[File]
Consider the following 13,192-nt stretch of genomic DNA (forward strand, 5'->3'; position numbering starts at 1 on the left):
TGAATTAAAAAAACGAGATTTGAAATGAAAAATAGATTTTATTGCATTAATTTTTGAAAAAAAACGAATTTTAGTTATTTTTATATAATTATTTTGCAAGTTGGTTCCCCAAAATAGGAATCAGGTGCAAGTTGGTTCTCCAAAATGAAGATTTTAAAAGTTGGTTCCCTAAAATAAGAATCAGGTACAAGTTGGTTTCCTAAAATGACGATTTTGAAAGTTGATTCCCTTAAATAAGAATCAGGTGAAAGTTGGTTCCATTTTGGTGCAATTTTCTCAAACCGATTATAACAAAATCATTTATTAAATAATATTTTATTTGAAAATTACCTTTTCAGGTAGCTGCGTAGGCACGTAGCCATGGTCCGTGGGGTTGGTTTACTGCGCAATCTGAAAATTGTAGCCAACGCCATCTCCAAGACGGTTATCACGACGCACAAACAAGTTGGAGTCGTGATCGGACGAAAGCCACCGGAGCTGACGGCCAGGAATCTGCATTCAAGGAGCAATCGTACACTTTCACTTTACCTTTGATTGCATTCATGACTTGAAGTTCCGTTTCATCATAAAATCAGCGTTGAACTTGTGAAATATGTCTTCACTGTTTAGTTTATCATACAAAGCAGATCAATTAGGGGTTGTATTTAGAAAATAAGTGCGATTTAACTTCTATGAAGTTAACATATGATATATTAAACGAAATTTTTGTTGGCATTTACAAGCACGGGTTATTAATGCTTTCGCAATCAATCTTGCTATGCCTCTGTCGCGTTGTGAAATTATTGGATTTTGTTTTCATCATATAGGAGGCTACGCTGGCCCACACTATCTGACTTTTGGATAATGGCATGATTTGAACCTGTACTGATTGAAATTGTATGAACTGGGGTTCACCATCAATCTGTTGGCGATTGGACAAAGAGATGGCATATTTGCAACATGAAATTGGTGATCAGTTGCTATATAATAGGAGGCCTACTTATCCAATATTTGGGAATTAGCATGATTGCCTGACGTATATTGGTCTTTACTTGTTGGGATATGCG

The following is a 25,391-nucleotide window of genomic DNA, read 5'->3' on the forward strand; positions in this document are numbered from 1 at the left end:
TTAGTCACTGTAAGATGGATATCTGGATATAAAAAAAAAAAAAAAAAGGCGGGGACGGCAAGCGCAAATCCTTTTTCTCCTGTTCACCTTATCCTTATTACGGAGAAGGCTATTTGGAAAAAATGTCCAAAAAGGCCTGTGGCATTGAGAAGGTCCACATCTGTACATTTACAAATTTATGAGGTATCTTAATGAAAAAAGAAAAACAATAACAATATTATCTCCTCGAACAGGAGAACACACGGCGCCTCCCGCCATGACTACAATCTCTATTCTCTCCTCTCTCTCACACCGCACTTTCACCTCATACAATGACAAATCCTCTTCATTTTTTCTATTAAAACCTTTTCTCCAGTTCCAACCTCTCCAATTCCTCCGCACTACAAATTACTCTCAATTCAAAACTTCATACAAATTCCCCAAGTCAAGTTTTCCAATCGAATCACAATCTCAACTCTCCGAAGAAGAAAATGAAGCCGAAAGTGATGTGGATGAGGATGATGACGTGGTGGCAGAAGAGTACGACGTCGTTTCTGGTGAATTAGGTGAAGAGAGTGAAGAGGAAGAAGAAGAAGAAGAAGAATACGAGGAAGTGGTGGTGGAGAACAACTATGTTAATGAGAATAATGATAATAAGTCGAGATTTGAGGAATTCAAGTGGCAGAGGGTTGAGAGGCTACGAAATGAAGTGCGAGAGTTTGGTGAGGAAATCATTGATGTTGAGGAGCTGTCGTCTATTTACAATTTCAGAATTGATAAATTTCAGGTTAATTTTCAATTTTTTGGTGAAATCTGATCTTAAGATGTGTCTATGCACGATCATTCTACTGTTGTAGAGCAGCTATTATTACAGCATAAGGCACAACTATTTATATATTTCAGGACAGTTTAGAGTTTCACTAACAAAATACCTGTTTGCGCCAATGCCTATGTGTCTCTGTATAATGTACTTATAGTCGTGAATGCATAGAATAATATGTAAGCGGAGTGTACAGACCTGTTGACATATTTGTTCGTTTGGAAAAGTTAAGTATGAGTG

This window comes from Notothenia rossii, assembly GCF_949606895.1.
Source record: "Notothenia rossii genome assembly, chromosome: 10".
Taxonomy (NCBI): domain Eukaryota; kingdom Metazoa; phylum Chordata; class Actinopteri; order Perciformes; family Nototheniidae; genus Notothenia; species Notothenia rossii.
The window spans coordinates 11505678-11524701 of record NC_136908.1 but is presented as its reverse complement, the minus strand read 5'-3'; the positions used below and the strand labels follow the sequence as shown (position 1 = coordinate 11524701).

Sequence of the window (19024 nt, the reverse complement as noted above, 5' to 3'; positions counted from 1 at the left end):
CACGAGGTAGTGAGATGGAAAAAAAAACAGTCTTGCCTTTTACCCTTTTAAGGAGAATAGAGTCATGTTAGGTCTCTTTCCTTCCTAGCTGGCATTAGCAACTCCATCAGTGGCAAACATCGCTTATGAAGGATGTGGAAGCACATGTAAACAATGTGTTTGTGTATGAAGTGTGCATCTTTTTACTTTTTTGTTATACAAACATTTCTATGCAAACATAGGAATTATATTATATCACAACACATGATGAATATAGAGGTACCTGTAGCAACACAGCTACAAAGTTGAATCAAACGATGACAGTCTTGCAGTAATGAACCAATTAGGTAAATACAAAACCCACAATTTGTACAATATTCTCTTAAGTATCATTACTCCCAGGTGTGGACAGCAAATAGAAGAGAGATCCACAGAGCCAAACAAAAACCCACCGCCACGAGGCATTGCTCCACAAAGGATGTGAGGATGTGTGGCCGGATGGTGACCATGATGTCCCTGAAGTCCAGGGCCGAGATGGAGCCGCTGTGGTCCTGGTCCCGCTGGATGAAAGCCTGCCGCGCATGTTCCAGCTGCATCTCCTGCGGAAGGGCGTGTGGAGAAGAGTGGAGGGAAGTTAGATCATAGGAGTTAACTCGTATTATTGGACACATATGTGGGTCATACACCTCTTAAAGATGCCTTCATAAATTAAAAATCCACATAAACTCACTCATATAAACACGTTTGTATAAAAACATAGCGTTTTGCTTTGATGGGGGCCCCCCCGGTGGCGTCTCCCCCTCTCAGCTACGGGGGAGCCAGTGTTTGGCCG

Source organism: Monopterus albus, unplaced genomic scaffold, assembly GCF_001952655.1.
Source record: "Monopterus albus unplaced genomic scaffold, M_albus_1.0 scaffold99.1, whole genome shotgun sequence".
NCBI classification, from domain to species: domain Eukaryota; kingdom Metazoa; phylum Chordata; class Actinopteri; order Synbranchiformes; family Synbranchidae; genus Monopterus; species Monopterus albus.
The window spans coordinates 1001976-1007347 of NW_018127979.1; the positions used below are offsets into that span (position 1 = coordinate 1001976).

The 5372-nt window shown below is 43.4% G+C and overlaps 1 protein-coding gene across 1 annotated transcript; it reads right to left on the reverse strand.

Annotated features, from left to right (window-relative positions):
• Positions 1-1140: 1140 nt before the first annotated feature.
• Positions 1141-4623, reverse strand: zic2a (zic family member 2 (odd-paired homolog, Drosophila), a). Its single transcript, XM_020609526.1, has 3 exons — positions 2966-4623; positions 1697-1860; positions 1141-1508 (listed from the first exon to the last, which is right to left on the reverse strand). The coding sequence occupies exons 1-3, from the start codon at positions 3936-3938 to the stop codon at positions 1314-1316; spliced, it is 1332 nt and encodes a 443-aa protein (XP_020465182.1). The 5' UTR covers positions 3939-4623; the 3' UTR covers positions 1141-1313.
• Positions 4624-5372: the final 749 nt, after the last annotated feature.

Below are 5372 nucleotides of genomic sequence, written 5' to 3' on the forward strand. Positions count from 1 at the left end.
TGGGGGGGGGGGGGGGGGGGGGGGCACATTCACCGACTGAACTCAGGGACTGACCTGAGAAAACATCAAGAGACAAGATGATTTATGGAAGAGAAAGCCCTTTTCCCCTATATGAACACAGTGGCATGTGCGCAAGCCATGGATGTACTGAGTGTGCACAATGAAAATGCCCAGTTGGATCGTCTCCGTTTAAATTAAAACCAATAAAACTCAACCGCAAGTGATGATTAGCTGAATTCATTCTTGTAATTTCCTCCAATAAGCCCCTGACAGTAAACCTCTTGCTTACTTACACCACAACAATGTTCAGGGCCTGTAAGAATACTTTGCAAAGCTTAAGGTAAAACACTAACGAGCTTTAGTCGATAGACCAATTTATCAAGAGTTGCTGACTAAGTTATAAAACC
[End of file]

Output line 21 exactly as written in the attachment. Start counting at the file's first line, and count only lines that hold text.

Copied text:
TGGGGGGGGGGGGGGGGGGGGGGGCACATTCACCGACTGAACTCAGGGACTGACCTGAGAAAACATCAAGAGACAAGATGATTTATGGAAGAGAAAGCCCTTTTCCCCTATATGAACACAGTGGCATGTGCGCAAGCCATGGATGTACTGAGTGTGCACAATGAAAATGCCCAGTTGGATCGTCTCCGTTTAAATTAAAACCAATAAAACTCAACCGCAAGTGATGATTAGCTGAATTCATTCTTGTAATTTCCTCCAATAAGCCCCTGACAGTAAACCTCTTGCTTACTTACACCACAACAATGTTCAGGGCCTGTAAGAATACTTTGCAAAGCTTAAGGTAAAACACTAACGAGCTTTAGTCGATAGACCAATTTATCAAGAGTTGCTGACTAAGTTATAAAACC